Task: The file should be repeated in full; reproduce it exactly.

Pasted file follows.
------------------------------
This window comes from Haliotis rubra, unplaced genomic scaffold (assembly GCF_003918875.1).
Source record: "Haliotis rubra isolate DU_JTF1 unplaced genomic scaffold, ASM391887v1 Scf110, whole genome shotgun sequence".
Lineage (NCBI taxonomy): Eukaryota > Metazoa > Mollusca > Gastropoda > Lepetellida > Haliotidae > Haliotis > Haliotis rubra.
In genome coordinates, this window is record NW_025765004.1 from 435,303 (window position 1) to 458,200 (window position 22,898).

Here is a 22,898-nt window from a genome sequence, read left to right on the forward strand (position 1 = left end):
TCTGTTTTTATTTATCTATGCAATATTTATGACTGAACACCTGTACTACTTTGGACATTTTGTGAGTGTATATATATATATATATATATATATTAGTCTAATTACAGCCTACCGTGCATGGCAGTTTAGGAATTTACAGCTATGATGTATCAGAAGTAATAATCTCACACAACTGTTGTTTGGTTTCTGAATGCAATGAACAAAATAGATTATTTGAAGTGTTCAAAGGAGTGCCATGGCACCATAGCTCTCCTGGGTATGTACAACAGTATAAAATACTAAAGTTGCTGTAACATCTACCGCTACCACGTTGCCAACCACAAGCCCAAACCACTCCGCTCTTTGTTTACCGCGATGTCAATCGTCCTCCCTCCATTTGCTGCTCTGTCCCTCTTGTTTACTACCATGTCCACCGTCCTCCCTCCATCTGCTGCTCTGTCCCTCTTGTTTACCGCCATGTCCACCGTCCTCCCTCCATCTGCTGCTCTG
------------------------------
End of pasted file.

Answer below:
This window comes from Haliotis rubra, unplaced genomic scaffold (assembly GCF_003918875.1).
Source record: "Haliotis rubra isolate DU_JTF1 unplaced genomic scaffold, ASM391887v1 Scf110, whole genome shotgun sequence".
Lineage (NCBI taxonomy): Eukaryota > Metazoa > Mollusca > Gastropoda > Lepetellida > Haliotidae > Haliotis > Haliotis rubra.
In genome coordinates, this window is record NW_025765004.1 from 435,303 (window position 1) to 458,200 (window position 22,898).

Here is a 22,898-nt window from a genome sequence, read left to right on the forward strand (position 1 = left end):
TCTGTTTTTATTTATCTATGCAATATTTATGACTGAACACCTGTACTACTTTGGACATTTTGTGAGTGTATATATATATATATATATATATATTAGTCTAATTACAGCCTACCGTGCATGGCAGTTTAGGAATTTACAGCTATGATGTATCAGAAGTAATAATCTCACACAACTGTTGTTTGGTTTCTGAATGCAATGAACAAAATAGATTATTTGAAGTGTTCAAAGGAGTGCCATGGCACCATAGCTCTCCTGGGTATGTACAACAGTATAAAATACTAAAGTTGCTGTAACATCTACCGCTACCACGTTGCCAACCACAAGCCCAAACCACTCCGCTCTTTGTTTACCGCGATGTCAATCGTCCTCCCTCCATTTGCTGCTCTGTCCCTCTTGTTTACTACCATGTCCACCGTCCTCCCTCCATCTGCTGCTCTGTCCCTCTTGTTTACCGCCATGTCCACCGTCCTCCCTCCATCTGCTGCTCTG